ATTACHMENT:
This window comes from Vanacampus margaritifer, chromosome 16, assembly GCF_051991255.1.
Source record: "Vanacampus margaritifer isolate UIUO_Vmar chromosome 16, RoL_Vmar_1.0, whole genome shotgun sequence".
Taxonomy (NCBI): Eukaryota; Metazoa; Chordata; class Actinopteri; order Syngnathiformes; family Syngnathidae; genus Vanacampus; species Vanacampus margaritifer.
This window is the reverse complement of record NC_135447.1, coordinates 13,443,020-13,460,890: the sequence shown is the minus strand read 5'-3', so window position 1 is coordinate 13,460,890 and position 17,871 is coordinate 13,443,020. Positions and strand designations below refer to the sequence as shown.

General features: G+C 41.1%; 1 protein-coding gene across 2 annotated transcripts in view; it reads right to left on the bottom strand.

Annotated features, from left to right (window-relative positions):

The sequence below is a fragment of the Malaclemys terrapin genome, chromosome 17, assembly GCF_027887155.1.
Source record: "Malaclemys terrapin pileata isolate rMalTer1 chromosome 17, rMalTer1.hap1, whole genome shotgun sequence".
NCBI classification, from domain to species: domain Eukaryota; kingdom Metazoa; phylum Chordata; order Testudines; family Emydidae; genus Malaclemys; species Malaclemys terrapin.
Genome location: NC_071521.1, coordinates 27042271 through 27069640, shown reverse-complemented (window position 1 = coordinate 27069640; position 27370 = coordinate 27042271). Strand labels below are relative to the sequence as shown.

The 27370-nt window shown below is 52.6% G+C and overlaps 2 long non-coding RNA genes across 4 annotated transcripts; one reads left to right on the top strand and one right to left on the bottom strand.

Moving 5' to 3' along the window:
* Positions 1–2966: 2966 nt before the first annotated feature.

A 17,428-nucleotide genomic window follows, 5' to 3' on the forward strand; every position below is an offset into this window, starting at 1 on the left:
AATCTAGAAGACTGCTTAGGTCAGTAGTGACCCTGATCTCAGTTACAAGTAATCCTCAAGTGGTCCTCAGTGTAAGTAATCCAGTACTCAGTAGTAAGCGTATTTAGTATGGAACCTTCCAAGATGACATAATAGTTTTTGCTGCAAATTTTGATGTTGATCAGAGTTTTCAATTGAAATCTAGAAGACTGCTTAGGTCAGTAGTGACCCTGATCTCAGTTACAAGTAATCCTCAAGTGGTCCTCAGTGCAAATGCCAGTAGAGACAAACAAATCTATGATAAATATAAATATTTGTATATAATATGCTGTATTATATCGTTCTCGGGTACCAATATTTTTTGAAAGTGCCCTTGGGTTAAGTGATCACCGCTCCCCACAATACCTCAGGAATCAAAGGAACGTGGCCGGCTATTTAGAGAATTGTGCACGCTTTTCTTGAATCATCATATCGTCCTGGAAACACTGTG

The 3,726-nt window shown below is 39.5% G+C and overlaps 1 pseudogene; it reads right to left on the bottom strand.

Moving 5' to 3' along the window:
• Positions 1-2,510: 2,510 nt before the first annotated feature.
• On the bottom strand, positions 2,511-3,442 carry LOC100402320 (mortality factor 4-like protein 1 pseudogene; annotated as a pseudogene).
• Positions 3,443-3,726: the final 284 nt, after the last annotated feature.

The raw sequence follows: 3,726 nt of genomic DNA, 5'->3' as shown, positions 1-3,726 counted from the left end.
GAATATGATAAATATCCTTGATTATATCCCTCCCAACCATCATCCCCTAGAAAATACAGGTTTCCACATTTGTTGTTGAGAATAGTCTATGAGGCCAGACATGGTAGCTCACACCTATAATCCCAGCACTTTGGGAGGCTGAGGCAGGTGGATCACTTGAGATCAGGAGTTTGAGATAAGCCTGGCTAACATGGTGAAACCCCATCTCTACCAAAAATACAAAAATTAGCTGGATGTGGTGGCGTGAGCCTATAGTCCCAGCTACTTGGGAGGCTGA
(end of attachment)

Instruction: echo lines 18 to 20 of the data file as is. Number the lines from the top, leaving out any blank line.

• Positions 1-2,510: 2,510 nt before the first annotated feature.
• On the bottom strand, positions 2,511-3,442 carry LOC100402320 (mortality factor 4-like protein 1 pseudogene; annotated as a pseudogene).
• Positions 3,443-3,726: the final 284 nt, after the last annotated feature.